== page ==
All models feature impact cushioned sliding AAR-style couplers; a 90-gallon, high-density cross linked polyethylene fuel tank; slide-out and removable sander boxes with bi-
directional air-activated sanders; full-width, 72-inch-high cab with dual operator seats that are adjustable and rotate 180 degrees; center-mounted rotating control console with digital display and Can Buss electrical system; low-profile central engine compartment with either side access; and three-in-one cooling system.
The Shuttlewagon® does not require “weight transfer,” or the borrowing of weight from an attached rail car to achieve pulling capacity; the units generate the same maximum pulling power regardless of the attached rail car’s weight, the company said. So, customers do not have to purchase vehicles with larger capacity than needed when having to pull light or empty rail cars, or make multiple moves. In addition, Shuttlewagon offers the SWX630 and SWX735 models that can generate greater pulling capacities from a single coupler than other rail-car movers, according to the company.
Shuttlewagon also offers the “Unity” remote-control option, which includes a fully licensed FCC remote control that features greater range with fewer dropped signals due to its 250mW RF output, and enables two-way communication with the receiving unit.
In the rail-car mover business since 1990, Stewart & Stevenson L.L.C. now offers six models of rail-car movers under the Rail King brand. In recent years, the company has made several design improvements, including cab layout and controls, a new platform design, simplified hydraulic system, and patented cushion coupler system and full-floating frame that help provide a smoother ride. Units can be customized with a remote-control option.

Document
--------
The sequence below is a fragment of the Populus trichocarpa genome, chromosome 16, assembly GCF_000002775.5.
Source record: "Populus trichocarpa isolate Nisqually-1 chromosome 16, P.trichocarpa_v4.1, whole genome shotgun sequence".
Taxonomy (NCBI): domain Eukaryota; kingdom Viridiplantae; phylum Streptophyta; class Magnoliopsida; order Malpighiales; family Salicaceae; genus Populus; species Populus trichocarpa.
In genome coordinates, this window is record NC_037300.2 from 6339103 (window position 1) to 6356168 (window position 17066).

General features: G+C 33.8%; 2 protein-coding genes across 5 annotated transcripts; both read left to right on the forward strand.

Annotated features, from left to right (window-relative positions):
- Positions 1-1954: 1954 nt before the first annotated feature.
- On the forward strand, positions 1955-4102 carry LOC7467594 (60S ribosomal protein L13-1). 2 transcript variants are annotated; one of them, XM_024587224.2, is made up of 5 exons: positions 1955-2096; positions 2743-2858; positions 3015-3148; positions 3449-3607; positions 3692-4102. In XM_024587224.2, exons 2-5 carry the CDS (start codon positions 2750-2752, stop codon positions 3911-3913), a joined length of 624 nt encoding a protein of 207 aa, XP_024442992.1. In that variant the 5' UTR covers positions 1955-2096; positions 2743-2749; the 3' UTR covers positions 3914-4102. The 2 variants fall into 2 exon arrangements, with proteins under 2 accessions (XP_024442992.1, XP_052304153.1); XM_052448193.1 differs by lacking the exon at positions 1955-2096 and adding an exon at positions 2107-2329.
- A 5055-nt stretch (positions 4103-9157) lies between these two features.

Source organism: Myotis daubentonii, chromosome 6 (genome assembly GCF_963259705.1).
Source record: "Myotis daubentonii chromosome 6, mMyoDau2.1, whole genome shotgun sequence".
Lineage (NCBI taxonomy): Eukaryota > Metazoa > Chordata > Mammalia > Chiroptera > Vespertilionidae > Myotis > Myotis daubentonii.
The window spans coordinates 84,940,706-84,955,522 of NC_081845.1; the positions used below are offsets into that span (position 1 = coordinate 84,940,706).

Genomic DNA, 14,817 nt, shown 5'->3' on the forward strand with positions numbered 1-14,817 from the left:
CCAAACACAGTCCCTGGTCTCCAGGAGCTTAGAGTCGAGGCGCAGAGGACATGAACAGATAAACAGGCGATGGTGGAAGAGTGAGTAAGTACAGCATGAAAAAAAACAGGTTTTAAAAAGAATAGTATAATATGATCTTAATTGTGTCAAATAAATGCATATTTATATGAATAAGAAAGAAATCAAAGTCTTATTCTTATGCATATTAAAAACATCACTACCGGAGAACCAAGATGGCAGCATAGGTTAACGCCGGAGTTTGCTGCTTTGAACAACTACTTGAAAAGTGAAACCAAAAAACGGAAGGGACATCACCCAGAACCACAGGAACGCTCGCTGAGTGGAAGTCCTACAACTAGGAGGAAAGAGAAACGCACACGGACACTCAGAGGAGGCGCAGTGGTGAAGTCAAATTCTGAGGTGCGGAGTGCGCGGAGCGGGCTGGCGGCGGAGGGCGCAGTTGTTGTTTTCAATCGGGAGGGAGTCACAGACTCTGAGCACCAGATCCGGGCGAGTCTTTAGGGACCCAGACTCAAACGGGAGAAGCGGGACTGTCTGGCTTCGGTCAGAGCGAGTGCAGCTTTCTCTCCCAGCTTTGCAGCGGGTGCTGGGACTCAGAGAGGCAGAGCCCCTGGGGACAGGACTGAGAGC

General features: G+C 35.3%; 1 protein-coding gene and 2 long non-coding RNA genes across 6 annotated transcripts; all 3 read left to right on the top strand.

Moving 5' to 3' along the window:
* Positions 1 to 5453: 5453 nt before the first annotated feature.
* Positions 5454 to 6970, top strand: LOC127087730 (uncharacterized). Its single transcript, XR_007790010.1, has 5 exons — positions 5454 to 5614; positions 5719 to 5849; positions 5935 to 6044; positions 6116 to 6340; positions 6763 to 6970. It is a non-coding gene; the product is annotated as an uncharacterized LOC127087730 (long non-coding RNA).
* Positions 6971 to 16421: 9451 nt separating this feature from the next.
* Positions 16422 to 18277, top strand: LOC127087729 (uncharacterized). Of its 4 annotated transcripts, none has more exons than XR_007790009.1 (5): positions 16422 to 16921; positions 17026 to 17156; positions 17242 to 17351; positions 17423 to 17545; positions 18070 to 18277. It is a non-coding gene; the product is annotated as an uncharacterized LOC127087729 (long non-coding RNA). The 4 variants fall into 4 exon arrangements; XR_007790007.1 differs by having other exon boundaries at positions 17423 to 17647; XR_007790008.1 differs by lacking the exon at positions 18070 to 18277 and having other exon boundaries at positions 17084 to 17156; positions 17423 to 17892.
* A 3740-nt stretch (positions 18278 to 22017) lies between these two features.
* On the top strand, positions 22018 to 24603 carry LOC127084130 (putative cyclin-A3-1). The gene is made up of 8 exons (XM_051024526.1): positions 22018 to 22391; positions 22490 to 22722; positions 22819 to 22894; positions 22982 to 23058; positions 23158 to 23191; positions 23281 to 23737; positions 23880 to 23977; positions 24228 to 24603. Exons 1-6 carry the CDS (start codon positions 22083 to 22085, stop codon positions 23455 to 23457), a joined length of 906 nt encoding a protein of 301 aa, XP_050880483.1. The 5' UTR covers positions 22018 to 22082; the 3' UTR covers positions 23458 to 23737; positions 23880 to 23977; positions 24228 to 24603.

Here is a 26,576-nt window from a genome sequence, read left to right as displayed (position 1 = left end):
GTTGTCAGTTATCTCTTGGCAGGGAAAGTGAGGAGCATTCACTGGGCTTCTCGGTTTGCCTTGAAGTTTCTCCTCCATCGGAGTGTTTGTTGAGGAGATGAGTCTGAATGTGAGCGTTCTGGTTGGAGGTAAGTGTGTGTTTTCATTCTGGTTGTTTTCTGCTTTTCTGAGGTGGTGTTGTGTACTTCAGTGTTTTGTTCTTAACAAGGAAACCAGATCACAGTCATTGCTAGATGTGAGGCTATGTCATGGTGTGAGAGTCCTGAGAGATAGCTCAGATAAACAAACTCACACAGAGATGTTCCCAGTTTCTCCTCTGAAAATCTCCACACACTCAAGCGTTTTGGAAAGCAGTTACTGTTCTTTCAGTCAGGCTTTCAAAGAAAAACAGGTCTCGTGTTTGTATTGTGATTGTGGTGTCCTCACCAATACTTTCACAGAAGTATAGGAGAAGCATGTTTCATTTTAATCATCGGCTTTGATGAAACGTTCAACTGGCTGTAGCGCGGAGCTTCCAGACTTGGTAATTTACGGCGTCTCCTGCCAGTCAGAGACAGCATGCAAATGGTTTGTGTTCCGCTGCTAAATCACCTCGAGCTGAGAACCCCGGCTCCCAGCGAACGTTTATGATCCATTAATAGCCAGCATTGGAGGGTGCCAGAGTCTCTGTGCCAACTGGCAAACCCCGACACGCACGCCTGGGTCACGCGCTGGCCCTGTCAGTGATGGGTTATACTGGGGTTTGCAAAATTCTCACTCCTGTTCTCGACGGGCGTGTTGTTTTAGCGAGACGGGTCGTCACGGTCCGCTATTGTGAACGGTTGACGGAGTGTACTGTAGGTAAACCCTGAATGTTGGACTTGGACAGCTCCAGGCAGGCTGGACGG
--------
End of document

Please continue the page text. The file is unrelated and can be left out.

Since most of Stewart & Stevenson’s customers seek simplicity and low maintenance in their rail-car movers, the company offers an easy-to-operate unit that’s manufactured at its 253,000-square-foot manufacturing facility in Houston.
Rail King customers include Union Pacific Railroad, BNSF Railway Co., Exxon Mobile, Chevron Oil, Amtrak, CEMEX Mexico, The Metro of Santiago Chile, Rio Tinto/Australia, PEMEX Mexico and CN Worldwide. Stewart & Stevenson has established a nationwide dealer network to help the company sell and support the Rail King products.
Since entering the market in 1948, Trackmobile Inc. has built more than 10,000 rail-car movers. The latest introduction to the company’s product line is the Viking model, which features a Cummins Tier III diesel engine, Command Post operator environment, Command Master glass panel control system and programmed-response power management.
Trackmobile is constantly improving the systems on its three rail-car mover models to meet customers’ demand for characteristics, such as ergonomics, reliability and productivity, according to the company. For example, Trackmobile has implemented Max-Tran automatic weight transfer management and Max-Trac wheelslip control/ABS to its rail-car movers to help ease the workload. In addition, the Trackmobile Ground Control System is designed to enhance crew operational safety and productivity by putting positive control of the prime mover and rail-car movement into the hands of the groundperson, Trackmobile said.
Customers include “Fortune 500 companies that have a need to move raw materials and/or finished product by rail,” according to the company. The firm also has some specialty customers, such as mass transit systems — which use an adapted version of Trackmobile’s standard models to fit the confines of subway tunnels — and metals processing firms that use rail-car movers featuring armored cabs with thermal protective windows.